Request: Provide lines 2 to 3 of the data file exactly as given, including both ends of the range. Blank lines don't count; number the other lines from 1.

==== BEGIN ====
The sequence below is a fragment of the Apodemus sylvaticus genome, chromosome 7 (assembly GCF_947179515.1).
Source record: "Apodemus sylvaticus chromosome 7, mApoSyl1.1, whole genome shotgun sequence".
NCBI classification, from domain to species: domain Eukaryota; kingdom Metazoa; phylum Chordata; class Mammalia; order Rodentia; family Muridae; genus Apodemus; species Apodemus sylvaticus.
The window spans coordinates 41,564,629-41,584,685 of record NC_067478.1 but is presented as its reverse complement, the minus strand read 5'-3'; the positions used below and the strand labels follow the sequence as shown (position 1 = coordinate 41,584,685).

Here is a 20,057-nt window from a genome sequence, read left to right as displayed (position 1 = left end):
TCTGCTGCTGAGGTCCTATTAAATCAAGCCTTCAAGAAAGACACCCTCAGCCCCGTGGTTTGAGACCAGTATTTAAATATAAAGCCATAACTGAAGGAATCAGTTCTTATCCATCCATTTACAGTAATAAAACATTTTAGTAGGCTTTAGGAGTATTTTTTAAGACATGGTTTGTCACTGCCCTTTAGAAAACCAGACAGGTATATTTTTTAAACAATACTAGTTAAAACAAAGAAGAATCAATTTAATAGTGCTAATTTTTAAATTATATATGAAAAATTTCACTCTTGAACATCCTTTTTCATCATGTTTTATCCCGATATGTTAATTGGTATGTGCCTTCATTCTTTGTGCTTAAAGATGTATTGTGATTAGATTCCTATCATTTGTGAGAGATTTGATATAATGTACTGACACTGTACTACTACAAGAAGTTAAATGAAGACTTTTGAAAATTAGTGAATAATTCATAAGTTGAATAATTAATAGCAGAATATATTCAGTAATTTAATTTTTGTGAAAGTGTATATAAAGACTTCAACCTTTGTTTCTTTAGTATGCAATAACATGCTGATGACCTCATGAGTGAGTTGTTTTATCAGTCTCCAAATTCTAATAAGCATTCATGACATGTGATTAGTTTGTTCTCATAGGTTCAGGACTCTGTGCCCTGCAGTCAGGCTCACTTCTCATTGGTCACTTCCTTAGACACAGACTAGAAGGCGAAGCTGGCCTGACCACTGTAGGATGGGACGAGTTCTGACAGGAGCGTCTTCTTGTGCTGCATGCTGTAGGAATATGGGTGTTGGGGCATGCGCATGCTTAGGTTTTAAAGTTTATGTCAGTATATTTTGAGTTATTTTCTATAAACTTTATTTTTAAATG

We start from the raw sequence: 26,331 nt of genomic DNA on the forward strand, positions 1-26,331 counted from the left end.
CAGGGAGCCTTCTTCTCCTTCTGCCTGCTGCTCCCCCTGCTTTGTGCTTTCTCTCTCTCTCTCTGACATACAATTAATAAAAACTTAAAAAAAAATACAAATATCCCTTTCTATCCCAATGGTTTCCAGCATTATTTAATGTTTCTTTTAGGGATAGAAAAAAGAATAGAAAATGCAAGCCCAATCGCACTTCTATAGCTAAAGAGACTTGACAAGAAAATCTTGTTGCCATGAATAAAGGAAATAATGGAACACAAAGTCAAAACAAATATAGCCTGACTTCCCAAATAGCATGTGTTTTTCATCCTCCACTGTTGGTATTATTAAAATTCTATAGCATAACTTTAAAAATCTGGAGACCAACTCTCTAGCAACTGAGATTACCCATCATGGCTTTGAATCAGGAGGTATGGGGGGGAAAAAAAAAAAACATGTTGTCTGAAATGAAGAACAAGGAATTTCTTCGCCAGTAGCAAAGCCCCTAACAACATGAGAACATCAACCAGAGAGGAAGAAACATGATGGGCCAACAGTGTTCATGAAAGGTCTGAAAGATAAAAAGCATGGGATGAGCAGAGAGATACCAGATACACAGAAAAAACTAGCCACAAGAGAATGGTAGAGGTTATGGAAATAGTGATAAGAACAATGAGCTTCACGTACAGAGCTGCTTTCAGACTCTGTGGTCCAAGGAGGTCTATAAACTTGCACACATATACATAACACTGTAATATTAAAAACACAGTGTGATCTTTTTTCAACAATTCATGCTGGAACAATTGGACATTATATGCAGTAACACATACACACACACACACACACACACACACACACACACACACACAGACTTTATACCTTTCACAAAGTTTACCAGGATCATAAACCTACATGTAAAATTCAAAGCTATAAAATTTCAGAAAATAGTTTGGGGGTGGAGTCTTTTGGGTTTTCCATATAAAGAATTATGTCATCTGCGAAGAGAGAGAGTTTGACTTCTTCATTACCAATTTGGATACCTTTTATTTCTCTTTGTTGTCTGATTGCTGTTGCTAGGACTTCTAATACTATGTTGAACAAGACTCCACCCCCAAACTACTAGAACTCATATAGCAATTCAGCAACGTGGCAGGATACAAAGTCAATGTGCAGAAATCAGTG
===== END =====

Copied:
Source record: "Apodemus sylvaticus chromosome 7, mApoSyl1.1, whole genome shotgun sequence".
NCBI classification, from domain to species: domain Eukaryota; kingdom Metazoa; phylum Chordata; class Mammalia; order Rodentia; family Muridae; genus Apodemus; species Apodemus sylvaticus.